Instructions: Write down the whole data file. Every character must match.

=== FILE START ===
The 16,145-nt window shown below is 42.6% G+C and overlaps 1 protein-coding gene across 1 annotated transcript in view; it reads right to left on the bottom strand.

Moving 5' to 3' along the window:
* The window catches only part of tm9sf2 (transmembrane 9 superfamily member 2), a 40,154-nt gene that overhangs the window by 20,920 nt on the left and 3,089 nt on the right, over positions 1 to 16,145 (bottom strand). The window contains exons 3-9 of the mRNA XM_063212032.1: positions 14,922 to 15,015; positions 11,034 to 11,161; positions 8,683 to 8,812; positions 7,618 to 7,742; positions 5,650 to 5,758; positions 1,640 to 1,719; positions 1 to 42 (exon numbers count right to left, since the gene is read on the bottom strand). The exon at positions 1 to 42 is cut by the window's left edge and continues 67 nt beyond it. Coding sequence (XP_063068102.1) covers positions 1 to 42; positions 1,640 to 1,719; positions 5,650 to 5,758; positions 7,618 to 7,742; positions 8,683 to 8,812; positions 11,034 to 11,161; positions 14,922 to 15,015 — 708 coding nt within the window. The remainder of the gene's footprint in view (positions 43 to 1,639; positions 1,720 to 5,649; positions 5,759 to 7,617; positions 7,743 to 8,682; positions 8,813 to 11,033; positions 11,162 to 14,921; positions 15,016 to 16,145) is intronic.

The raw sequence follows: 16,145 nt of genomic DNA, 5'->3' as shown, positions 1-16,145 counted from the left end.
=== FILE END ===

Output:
The 16,145-nt window shown below is 42.6% G+C and overlaps 1 protein-coding gene across 1 annotated transcript in view; it reads right to left on the bottom strand.

Moving 5' to 3' along the window:
* The window catches only part of tm9sf2 (transmembrane 9 superfamily member 2), a 40,154-nt gene that overhangs the window by 20,920 nt on the left and 3,089 nt on the right, over positions 1 to 16,145 (bottom strand). The window contains exons 3-9 of the mRNA XM_063212032.1: positions 14,922 to 15,015; positions 11,034 to 11,161; positions 8,683 to 8,812; positions 7,618 to 7,742; positions 5,650 to 5,758; positions 1,640 to 1,719; positions 1 to 42 (exon numbers count right to left, since the gene is read on the bottom strand). The exon at positions 1 to 42 is cut by the window's left edge and continues 67 nt beyond it. Coding sequence (XP_063068102.1) covers positions 1 to 42; positions 1,640 to 1,719; positions 5,650 to 5,758; positions 7,618 to 7,742; positions 8,683 to 8,812; positions 11,034 to 11,161; positions 14,922 to 15,015 — 708 coding nt within the window. The remainder of the gene's footprint in view (positions 43 to 1,639; positions 1,720 to 5,649; positions 5,759 to 7,617; positions 7,743 to 8,682; positions 8,813 to 11,033; positions 11,162 to 14,921; positions 15,016 to 16,145) is intronic.

The raw sequence follows: 16,145 nt of genomic DNA, 5'->3' as shown, positions 1-16,145 counted from the left end.